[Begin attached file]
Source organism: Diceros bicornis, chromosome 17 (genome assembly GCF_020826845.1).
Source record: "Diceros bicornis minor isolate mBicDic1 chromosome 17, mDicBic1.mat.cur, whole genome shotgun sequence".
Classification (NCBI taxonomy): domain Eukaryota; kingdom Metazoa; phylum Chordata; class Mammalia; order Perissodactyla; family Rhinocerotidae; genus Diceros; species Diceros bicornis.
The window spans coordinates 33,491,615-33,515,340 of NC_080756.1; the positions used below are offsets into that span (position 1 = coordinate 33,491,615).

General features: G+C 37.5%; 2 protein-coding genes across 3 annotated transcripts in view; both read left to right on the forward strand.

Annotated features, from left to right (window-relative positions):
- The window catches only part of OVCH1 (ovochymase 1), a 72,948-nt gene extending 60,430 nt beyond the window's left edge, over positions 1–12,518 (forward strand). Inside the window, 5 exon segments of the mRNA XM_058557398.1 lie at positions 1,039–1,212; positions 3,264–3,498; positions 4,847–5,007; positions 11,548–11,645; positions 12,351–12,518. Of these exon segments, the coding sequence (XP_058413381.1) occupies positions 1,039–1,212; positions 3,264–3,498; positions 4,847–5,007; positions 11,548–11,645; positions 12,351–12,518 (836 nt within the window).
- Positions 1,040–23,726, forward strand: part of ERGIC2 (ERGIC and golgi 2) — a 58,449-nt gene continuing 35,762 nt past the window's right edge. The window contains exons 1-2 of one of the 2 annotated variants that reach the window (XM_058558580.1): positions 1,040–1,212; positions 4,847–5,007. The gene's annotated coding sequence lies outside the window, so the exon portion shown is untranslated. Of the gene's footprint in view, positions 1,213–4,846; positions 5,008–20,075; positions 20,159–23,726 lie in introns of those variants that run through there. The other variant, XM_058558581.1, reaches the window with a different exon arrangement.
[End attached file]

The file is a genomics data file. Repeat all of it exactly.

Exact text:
Source organism: Diceros bicornis, chromosome 17 (genome assembly GCF_020826845.1).
Source record: "Diceros bicornis minor isolate mBicDic1 chromosome 17, mDicBic1.mat.cur, whole genome shotgun sequence".
Classification (NCBI taxonomy): domain Eukaryota; kingdom Metazoa; phylum Chordata; class Mammalia; order Perissodactyla; family Rhinocerotidae; genus Diceros; species Diceros bicornis.
The window spans coordinates 33,491,615-33,515,340 of NC_080756.1; the positions used below are offsets into that span (position 1 = coordinate 33,491,615).

General features: G+C 37.5%; 2 protein-coding genes across 3 annotated transcripts in view; both read left to right on the forward strand.

Annotated features, from left to right (window-relative positions):
- The window catches only part of OVCH1 (ovochymase 1), a 72,948-nt gene extending 60,430 nt beyond the window's left edge, over positions 1–12,518 (forward strand). Inside the window, 5 exon segments of the mRNA XM_058557398.1 lie at positions 1,039–1,212; positions 3,264–3,498; positions 4,847–5,007; positions 11,548–11,645; positions 12,351–12,518. Of these exon segments, the coding sequence (XP_058413381.1) occupies positions 1,039–1,212; positions 3,264–3,498; positions 4,847–5,007; positions 11,548–11,645; positions 12,351–12,518 (836 nt within the window).
- Positions 1,040–23,726, forward strand: part of ERGIC2 (ERGIC and golgi 2) — a 58,449-nt gene continuing 35,762 nt past the window's right edge. The window contains exons 1-2 of one of the 2 annotated variants that reach the window (XM_058558580.1): positions 1,040–1,212; positions 4,847–5,007. The gene's annotated coding sequence lies outside the window, so the exon portion shown is untranslated. Of the gene's footprint in view, positions 1,213–4,846; positions 5,008–20,075; positions 20,159–23,726 lie in introns of those variants that run through there. The other variant, XM_058558581.1, reaches the window with a different exon arrangement.